Canine Teeth

The third tooth in the mouth is the tallest and most stable tooth and is sometimes called the arch of the tooth.

It is also called the canine tooth, because it is very tall in carnivorous animals, such as dogs whom the tooth is named after, and is used to tear meat and as a means of defense. In humans, the main force in lateral movements of the jaw is applied to this tooth, and due to having a long root and strong bone around it, it withstands these forces and protects other teeth. It also plays an important role in supporting the lips in the maxilla and prevents sagging lips.

Because permanent incisors in the maxilla are usually the last teeth to erupt instead of deciduous teeth, if for any reason, such as the loss of deciduous teeth before the eruption of permanent teeth (due to decay or impact) or the size of the permanent teeth relative to The size of the jaw, there is not enough space for it to grow, it goes out of the dental arch and may even lead to its occlusion. Sometimes, despite having enough space, this tooth grows in the wrong direction, which can cause damage to the root of the front tooth (tooth number 2).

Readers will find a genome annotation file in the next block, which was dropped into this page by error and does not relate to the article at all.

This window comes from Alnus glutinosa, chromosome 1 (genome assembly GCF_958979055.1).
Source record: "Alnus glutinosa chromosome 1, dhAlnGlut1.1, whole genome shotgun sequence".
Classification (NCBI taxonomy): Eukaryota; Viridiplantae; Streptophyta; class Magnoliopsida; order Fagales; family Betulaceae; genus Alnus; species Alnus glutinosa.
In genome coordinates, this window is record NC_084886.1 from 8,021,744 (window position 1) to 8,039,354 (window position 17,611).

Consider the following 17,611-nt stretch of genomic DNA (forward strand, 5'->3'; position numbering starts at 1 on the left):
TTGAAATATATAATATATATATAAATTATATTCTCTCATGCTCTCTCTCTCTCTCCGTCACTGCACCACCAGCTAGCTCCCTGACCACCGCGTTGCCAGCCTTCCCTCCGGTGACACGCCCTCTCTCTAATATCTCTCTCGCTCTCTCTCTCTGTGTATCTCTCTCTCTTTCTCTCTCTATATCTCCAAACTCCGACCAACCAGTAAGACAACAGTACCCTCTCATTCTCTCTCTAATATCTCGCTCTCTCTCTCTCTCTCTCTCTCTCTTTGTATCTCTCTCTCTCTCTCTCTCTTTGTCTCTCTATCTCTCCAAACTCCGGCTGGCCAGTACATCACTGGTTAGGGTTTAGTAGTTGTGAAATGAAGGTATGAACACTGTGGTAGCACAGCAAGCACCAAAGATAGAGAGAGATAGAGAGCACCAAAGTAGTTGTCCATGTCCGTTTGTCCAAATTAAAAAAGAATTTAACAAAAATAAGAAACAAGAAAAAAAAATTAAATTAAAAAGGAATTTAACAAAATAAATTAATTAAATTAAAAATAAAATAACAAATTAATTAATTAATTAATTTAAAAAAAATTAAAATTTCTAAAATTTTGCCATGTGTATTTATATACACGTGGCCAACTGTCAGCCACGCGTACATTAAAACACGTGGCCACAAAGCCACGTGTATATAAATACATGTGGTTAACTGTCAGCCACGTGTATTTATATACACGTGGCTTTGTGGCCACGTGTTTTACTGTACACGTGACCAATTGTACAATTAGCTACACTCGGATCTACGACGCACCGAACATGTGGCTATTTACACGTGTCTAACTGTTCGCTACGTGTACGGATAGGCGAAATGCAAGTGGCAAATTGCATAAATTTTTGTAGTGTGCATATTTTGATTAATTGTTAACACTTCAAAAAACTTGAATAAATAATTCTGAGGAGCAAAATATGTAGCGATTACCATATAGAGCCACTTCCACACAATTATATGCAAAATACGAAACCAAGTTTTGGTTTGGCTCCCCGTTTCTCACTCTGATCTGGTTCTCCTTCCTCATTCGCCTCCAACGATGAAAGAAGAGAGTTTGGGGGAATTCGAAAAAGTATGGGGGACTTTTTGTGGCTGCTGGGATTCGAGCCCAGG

The age of growth of this tooth in the maxilla is about 11 to 12 years old and in the mandible at 9 to 10 years old. Therefore, if the maxillary sting in a 14-year-old person has not yet grown or after growing on one side and after 6 months there is no trace of the opposite sting, you should see a dentist and preferably an orthodontist.

Under almost no circumstances should this tooth be extracted. As much as possible, orthodontic treatment tries to put it in the right place, because no tooth can replace it. If there is not enough space to arrange it, the number 4 tooth on the back is usually extracted. In some cases, despite attempts to remove it by orthodontic treatment due to its very poor position in the jaw or its jaw, it should be pulled and if it is hidden, it should never be left in the jaw because it may cause cysts and in rare cases, a tumor.